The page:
House Democratic Leader Jim Ward is running for governor, jumping into the race after months of flirting with the idea.
Ward, a Wichitan with a reputation as a bulldog debater in the Legislature, says a "strong, bold governor" can make a huge difference in Kansas. He added that he wants to work with moderate Republicans and independents.
He signaled he is prepared to fight as he campaigns but wants to avoid a "constant barrage" of negativity, saying people were repulsed by that in the 2016 presidential election.
"I’m going to aggressively talk about what I believe the future of Kansas would be under a Ward administration moving forward. And I will punch back," Ward said.
"And I think I have a huge, vast majority of Kansans that are on my side: that they’re really tired of politics always being about personal destruction and attack and they really want people to talk about how you can solve problems that help their lives."
Ward will face former Wichita mayor Carl Brewer and former state representative Josh Svaty for the Democratic nomination.
Whoever wins will face off against the Republican nominee. The field includes Kansas Secretary of State Kris Kobach, Lt. Gov. Jeff Colyer, Insurance Commissioner Ken Selzer, former state senator Jim Barnett, businessman Wink Hartman and entrepreneur Ed O’Malley.
Ward said he wants to ensure Kansas is fiscally responsible, has good schools and is working to increase jobs – mainstays of most candidates. Lawmakers have made significant progress over the past year, he said, but much more is needed.
This spring, House Democrats under Ward’s direction partnered with moderate Republicans to roll back much of Gov. Sam Brownback’s signature 2012 tax cuts. They also helped pass Medicaid expansion but were unable to overcome Brownback’s veto.
"The energy is moving forward and this election is going to be about whether we continue to move forward or do we maintain the Brownback experiment under a different name," Ward said.
Ward is a former Sedgwick County assistant district attorney. He also served on the Wichita city council and school board.
The race is the first contested Democratic gubernatorial primary in Kansas in 20 years.
"Ward puts the final piece in there. Because you’ve got Brewer, the mayor; you’ve got Svaty, a little bit of the young outsider; and then you’ve got Ward, more of the establishment – he’s in the Legislature," said Bob Beatty, a political scientist at Washburn University.
Chris Reeves, a Democratic national committeeman for Kansas, said Ward can say in the primary that he has been on the ground in the Legislature fighting for Medicaid expansion and other policies.
"Ward is going to put out he’s been one of the most active on child abuse and prison safety, which he’s brought up in the Statehouse for years," Reeves said. "So it’s not like a new game, it’s not as if he’s just adopting those issues now. People can go back and say that’s where he was."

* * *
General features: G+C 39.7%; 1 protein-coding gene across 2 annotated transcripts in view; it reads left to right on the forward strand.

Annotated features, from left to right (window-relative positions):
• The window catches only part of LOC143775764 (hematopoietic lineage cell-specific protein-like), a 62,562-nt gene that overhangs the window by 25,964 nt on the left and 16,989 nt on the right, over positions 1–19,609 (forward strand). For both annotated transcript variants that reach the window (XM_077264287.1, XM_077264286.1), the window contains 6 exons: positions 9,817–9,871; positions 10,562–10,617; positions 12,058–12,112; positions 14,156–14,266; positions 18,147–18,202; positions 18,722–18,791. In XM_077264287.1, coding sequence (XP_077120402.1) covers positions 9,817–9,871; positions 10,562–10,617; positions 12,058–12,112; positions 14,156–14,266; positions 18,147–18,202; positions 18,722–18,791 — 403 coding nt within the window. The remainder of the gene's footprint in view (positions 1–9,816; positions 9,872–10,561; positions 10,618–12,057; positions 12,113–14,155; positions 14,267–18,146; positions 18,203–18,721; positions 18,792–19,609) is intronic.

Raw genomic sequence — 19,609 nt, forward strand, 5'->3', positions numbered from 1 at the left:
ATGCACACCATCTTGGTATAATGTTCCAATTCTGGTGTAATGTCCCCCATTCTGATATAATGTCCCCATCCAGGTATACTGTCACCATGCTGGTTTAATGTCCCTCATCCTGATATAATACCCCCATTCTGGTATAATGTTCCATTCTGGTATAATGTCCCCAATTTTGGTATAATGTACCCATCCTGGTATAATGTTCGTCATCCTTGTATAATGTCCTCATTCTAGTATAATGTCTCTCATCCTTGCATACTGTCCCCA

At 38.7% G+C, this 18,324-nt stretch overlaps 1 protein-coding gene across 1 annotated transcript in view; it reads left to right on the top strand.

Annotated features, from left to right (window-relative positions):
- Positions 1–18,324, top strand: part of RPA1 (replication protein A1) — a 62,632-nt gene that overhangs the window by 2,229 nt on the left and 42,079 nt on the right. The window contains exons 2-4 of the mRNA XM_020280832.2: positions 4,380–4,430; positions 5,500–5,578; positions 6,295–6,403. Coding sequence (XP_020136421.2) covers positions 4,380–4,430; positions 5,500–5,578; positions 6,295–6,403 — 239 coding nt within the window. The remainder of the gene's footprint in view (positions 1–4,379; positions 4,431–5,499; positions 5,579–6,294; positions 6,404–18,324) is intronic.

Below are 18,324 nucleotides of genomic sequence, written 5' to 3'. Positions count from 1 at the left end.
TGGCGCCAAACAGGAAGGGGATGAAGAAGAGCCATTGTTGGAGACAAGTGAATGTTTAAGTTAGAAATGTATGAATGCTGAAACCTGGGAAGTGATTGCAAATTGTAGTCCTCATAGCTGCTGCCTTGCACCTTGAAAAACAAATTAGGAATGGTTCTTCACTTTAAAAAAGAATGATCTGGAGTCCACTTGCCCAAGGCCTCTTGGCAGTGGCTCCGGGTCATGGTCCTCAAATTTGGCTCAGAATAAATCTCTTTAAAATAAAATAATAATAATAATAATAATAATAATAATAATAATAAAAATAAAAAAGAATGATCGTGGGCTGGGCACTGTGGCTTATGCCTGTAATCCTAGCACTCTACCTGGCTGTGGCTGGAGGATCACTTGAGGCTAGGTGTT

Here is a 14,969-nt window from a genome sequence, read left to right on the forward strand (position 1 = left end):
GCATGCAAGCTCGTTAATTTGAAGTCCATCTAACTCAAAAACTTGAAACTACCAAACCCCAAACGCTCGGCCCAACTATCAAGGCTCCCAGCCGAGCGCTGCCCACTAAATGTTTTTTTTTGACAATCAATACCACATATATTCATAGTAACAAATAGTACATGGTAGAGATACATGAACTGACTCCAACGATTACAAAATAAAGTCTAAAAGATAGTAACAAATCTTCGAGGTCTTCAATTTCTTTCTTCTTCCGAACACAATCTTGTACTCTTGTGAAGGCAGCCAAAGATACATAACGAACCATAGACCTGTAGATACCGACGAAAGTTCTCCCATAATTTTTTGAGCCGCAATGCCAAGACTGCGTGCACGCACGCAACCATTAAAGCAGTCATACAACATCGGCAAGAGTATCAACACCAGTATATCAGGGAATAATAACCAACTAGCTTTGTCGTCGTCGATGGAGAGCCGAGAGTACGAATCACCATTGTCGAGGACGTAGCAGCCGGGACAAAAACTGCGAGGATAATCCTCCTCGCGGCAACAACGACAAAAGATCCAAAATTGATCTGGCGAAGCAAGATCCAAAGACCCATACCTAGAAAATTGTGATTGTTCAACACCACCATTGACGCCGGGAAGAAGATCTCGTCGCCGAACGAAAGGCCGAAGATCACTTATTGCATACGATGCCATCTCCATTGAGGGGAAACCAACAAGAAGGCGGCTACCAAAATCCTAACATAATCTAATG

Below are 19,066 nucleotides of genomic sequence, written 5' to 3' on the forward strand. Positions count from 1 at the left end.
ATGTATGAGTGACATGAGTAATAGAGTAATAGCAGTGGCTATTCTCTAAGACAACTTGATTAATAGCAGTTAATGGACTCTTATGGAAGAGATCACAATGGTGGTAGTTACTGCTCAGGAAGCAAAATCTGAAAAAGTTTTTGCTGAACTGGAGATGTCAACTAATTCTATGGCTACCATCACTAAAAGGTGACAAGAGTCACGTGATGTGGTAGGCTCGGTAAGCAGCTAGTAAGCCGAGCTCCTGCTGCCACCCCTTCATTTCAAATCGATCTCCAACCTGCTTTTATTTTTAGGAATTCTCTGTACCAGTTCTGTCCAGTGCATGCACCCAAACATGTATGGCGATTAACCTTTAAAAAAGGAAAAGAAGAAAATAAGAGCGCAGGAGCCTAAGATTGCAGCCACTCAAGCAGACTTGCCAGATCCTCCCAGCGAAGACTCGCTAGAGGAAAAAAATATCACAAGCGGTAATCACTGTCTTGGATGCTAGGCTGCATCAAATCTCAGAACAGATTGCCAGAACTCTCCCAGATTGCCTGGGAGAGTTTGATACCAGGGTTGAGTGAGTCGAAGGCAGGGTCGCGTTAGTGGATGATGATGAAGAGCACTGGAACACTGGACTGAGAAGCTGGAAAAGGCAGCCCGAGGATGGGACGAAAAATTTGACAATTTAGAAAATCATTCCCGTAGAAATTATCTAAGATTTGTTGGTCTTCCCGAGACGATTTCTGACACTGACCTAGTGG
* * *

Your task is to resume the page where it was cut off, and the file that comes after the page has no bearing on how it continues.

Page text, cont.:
Kelly Arnold, chairman of the Kansas Republican Party, said Ward has been controversial even within the Democratic Party and Republicans welcome his entry into the race.
"He’s got a long-term voting record that we believe is completely out of step with Kansas values," Arnold said.
Ward has provoked the ire of Republicans at times. In 2012, GOP lawmakers led an effort to censure Ward, alleging he misled the House when he offered an amendment on a property tax relief bill that effectively switched the underlying Republican-backed idea with a Democrat-backed plan.
A House investigative panel later dismissed a complaint against him.
Ward was also arrested in 2007 on suspicion of driving under the influence when he was pulled over in Topeka. He would not submit to a breathalyzer test. Ward said he made a mistake and deeply regretted it.
"As I told my district when it happened: It would never happen again. It hasn’t and nor will it," Ward said.
Patrick Miller, a political scientist at the University of Kansas, said Ward’s reputation as a progressive firebrand offers a contrast with Svaty and Brewer.
"Ward has the street fighter reputation, the person who takes jabs and doesn’t mind going on the attack," Miller said.
There are pros and cons to that approach, he added.
Some moderate Republicans, who could be the decisive voters in the 2018 election, have animosity toward Ward, Miller said. That could prove problematic, even if Kobach – the most prominent Republican in the race – is the GOP nominee.
Ward has at times criticized moderate Republican lawmakers when he thought they were not standing up to Brownback.
"There are some moderates I’ve talked to who really dislike Kris Kobach and their sentiment has been that if the race is Kobach versus Ward they’ll vote for Kobach because they dislike Ward that much," he said.
But at the same time, Democrats need to be aggressive if they’re going to sway voters in a Republican-leaning state, Millers said.
"The challenge the Democrats have is they live in a state where most voters prefer the other brand… and if most people prefer the other brand the way that you get them to switch brands is being aggressive," he said. "Vanilla doesn’t really convey that message well."